My definition of a model citizen: My model citizen is a person who represents the shared human experience in contemporary media cultures. A person whose development is influenced and shaped by outside stimulus - preferences, ideologies and philosophies growing in the hothouse of contemporary fandom. They say there’s a spot in the human brain that has evolved to specifically process timbre, and as a result most of us can differentiate between hundreds of voices, understanding the communicative intent or emotion behind them. Our personalities, histories and collective cultural becoming is soaked through with sounds and music; it transmits feeling and intent, and allows us travel the backroads of our deepest memories. What we experience and love becomes part of who we are.
Kingston University, London is proud to host An Evening With Tony Visconti - legendary record producer in-conversation, discussing highlights of his career. The evening will take place in the newly opened Visconti Studio and draw particular focus on Tony's work in arranging for strings.
There'll be time for Q&A, and a drinks reception afterwards. Tickets are available to book via this link:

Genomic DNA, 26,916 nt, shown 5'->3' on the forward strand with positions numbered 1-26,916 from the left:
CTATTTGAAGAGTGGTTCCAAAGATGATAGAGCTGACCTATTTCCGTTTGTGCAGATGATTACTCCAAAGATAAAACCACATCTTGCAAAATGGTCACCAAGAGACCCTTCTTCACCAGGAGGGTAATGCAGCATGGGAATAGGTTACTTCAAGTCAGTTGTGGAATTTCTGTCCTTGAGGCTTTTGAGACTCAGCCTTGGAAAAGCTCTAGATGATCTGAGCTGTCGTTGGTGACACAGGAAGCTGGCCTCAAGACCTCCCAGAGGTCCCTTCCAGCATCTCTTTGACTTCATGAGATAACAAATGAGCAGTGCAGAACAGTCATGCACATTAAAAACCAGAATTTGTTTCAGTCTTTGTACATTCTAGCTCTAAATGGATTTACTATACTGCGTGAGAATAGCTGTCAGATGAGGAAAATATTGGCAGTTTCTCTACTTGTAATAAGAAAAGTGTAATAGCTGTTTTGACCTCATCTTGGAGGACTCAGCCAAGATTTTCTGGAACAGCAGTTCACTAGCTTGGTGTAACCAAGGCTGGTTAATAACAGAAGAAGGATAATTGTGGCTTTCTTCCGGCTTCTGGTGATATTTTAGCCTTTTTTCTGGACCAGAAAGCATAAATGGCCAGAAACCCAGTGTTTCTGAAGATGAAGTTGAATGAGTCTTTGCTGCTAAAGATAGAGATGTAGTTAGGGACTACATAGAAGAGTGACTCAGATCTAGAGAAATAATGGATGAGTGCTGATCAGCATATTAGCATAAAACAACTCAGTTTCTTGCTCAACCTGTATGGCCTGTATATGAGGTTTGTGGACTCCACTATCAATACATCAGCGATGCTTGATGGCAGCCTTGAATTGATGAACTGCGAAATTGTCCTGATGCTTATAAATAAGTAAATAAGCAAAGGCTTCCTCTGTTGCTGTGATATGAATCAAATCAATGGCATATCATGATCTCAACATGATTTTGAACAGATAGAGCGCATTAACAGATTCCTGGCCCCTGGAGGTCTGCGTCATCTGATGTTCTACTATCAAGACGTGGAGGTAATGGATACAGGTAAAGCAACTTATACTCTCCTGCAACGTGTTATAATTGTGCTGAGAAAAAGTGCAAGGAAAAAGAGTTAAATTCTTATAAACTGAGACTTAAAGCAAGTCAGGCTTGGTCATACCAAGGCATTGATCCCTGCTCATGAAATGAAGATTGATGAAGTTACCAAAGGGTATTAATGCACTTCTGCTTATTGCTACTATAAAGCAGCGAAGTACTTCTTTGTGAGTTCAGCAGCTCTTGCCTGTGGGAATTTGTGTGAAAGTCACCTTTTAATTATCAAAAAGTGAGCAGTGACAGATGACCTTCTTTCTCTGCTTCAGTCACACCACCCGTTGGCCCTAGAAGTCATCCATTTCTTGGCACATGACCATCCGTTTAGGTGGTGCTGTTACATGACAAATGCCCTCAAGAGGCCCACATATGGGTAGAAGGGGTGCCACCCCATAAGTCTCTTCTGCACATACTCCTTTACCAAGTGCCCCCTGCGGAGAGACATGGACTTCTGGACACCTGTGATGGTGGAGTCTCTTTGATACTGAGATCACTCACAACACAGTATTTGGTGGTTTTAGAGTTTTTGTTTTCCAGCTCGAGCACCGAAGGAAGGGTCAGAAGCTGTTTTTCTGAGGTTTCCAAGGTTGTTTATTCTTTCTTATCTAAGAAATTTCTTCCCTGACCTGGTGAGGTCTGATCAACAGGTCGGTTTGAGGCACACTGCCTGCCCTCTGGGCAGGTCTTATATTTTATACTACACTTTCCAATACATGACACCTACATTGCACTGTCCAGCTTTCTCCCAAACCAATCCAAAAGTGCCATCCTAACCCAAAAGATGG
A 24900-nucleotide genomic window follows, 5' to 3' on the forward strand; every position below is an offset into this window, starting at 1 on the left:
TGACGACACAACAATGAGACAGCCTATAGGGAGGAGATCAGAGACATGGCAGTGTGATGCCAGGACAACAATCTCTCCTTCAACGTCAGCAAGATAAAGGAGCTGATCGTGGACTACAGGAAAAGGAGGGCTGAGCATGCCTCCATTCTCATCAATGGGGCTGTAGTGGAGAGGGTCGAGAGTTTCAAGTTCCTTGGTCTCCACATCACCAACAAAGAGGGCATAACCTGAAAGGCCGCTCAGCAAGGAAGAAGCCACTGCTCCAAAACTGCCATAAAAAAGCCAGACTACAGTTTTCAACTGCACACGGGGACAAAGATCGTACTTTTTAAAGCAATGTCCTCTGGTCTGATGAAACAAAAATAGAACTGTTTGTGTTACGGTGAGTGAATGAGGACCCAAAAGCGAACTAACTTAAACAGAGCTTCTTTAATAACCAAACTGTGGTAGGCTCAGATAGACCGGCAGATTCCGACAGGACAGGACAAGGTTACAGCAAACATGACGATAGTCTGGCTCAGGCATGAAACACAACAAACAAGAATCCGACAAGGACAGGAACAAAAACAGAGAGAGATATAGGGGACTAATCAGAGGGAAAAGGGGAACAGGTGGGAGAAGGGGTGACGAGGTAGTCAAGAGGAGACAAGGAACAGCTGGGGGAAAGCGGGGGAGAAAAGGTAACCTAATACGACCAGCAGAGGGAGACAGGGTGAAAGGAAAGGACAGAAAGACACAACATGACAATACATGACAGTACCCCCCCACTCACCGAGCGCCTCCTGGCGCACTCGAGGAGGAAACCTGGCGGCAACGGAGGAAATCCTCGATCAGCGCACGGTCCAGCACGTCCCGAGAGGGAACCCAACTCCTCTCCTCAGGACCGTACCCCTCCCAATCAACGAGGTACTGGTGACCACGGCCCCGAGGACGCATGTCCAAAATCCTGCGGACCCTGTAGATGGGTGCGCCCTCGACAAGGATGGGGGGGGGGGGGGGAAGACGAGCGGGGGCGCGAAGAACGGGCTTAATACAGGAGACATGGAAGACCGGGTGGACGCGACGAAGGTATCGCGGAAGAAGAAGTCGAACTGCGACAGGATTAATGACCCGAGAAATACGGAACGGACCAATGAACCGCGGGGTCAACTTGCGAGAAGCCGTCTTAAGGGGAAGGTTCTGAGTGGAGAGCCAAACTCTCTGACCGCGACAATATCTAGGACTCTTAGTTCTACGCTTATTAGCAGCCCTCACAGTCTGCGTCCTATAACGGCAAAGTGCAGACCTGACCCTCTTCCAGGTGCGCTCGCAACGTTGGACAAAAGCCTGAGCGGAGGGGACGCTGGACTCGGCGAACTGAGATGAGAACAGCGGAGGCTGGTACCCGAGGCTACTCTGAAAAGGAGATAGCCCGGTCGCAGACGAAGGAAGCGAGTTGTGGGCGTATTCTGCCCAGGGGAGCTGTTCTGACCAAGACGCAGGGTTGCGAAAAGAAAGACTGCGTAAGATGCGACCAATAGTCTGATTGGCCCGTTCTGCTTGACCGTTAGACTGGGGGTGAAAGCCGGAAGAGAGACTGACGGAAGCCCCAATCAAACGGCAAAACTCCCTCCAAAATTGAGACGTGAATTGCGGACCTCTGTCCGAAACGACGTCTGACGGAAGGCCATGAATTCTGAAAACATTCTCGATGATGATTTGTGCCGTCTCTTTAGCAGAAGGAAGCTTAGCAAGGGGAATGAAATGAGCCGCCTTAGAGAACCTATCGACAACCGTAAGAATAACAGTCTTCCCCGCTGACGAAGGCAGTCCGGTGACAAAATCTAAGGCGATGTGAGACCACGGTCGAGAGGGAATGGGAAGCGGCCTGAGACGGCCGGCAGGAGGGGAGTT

******** UPDATE ********
What a great night! Definitely one of the coolest things I have ever been a part of. Photos by Alex Evans:
Our partners on this project include the British Library and the Science Museum, and Tony Visconti will be a key contributor to the project's research and enterprise outputs. One of record production's great innovators, he is synonymous with ground-breaking music and has worked with some of the most dynamic and influential names in pop, from Marc Bolan / T-Rex and Thin Lizzy, to David Bowie, Morrissey and U2. The project will see him working with students and staff of Kingston University, as well as invited artists, to produce records. The studio will also be available for commercial hire.
Based around an extraordinary 300m2 octagonal live room and stocked with vintage and rare recording equipment (Studer, Neve, Neumann, Universal Audio), the tape-based studio also features a unique collection of instruments including a Mellotron, a Hammond organ and Steinway concert grand piano.